في شبه جزيرة يامال في شمال غرب سيبيريا، كان فريق تصوير الفيلم شاهداً على مشروع اقتصادي روسي طموح: فقد طورت شركة حقول الغاز هناك وبنت مع إدارة مدينة كاملة. من المقرر أن يصبح الميناء الذي يحتوي على محطة للغاز المسال محوراً للممر الشمالي الشرقي، والذي يمكن التنقل فيه، بفضل ذوبان الجليد البحري، دون مرافقة كاسحات الجليد. لكن صوتين في جمهورية ياقوتيا يقتحمان عمل فريقي التصوير هما: أزيز أسراب البعوض الكبيرة في الصيف والخرير المستمر الناجم عن ذوبان الجليد الدائم على ضفاف نهر كوليما . ينتهي الجزء الأول من الفيلم في تشوكوتكا في أقصى شمال روسيا، وهي منطقة أقرب إلى ألاسكا منها إلى العاصمة الروسية موسكو.


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    دعوة للحوار لدى دي دبليو:

    المزيد من الأفلام الوثائقية تجدونها على مواقعنا باللغة الانجليزية:



    :رابط الوثائقي في الغة الانجليزية و الإسبانية

  • The Russians – an intimate journey through Russia | DW Documentary

    42:28

    A very private trip through Russia - a world power with a shrinking population, a myriad of ethnic minorities, and vast distances.

    Encounters with Russians from six different generations help us get to know a Russia beyond Moscow and the Kremlin. Away from the 75th Victory Day parade and displays of military might, we meet the people of Russia. They tell us of a nation poised between tradition and the future. Filmmaker Juri Rescheto travelled through the giant country, meeting with ordinary Russians who share their everyday lives with him. They talk about their joys and sorrows, their hopes and needs, and their experiences - good and bad. The film shows intimate scenes from their homes and their workplaces, as well as glimpses of their political views, their standards of living, and their customs. The protagonists’ personal situations are presented in relation to official Russian studies on the particular generation to which they belong.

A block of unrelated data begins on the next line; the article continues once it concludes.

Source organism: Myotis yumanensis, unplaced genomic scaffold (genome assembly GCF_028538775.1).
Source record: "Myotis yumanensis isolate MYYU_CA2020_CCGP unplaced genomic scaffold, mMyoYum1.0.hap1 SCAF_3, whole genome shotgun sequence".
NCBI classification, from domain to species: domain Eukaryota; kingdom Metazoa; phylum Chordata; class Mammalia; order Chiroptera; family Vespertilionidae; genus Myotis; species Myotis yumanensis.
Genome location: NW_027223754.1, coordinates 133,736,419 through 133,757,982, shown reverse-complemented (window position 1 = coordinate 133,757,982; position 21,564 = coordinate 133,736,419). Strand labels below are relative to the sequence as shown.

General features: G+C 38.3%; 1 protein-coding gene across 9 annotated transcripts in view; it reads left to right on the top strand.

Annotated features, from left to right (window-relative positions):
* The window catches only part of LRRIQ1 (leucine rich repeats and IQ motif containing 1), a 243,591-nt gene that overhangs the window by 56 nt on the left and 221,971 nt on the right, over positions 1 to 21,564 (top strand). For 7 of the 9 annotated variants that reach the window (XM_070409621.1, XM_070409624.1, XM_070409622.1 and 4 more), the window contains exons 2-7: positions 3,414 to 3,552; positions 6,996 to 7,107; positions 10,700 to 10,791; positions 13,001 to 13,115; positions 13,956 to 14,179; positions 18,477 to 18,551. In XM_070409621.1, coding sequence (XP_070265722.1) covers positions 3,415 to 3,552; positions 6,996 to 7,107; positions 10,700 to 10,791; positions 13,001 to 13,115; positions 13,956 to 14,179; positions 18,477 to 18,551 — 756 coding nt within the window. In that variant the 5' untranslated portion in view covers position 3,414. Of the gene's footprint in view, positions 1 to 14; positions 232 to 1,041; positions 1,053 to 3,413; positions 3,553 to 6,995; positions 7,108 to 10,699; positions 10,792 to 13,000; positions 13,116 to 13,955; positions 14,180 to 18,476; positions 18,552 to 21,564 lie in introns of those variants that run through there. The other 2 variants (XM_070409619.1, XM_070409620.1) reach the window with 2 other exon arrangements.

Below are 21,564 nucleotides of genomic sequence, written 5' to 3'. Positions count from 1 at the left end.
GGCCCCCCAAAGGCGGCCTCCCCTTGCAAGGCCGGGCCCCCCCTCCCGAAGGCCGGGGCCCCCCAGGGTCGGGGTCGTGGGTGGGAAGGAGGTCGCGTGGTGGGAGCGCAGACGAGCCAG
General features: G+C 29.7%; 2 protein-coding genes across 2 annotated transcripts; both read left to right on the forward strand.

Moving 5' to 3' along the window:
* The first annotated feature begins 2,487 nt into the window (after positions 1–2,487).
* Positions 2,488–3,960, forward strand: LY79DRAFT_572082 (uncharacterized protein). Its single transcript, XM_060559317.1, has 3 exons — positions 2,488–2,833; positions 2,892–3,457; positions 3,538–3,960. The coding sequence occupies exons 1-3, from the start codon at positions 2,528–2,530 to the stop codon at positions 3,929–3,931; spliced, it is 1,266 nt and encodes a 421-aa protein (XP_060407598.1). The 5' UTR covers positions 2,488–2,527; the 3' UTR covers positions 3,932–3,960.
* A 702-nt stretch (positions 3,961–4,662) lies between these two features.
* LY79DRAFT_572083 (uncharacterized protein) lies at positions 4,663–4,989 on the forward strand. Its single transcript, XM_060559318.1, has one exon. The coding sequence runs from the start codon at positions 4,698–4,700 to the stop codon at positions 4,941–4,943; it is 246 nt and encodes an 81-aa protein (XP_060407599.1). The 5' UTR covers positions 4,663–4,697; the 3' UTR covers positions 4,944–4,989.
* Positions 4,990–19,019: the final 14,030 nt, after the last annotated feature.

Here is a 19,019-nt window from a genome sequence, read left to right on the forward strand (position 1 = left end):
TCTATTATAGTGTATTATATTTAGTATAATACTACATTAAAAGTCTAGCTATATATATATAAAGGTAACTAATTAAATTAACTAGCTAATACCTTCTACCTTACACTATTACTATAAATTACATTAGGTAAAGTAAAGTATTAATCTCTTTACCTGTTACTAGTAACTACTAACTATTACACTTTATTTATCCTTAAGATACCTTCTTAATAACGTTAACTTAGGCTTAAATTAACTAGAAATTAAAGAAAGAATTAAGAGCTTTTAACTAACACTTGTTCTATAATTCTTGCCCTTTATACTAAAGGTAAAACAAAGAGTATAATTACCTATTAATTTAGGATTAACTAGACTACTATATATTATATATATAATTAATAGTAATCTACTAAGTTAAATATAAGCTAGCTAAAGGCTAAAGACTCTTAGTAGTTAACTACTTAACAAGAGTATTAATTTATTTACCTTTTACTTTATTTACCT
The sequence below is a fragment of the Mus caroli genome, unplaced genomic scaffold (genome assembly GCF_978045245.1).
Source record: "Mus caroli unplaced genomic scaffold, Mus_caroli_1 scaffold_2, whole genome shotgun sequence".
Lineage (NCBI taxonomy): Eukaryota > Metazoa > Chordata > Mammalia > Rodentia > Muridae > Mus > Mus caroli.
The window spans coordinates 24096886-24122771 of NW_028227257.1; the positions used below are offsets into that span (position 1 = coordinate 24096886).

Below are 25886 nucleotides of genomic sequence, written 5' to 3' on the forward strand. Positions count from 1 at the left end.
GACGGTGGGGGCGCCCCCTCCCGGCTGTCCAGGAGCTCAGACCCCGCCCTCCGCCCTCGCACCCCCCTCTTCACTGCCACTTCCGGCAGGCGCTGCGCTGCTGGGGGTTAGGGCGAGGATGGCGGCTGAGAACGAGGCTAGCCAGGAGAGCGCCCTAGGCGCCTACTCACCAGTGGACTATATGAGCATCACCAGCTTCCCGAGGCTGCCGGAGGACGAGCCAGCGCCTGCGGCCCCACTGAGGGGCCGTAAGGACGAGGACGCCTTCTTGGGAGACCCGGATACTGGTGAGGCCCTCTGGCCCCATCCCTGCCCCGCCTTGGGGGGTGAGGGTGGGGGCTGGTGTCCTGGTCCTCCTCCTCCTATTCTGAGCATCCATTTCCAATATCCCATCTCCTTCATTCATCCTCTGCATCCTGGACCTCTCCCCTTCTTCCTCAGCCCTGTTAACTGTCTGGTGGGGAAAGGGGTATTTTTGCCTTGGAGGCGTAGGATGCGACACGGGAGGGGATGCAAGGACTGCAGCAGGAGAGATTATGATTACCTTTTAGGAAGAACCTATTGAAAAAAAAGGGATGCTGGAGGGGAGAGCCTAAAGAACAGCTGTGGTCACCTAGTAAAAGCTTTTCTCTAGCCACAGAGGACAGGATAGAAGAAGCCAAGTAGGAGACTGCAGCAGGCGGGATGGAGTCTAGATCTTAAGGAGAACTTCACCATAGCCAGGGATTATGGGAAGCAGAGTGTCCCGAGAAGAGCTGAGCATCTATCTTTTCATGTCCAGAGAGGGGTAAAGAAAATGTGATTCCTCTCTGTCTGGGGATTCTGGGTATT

In Part 1 we go to a city halfway between Moscow and Novosibirsk to meet Jelena, who works as a surrogate mother in a children’s home. Then we travel to the boreal forest in western Siberia to meet 16-year-old Veronika, who spends most of the year in a boarding school. Her parents are reindeer herders and members of the indigenous Khanty people. The generation of young adults in Russia is represented by Kirill, who holds down a normal job, but spends his free time practicing a dangerous hobby: no holds barred boxing.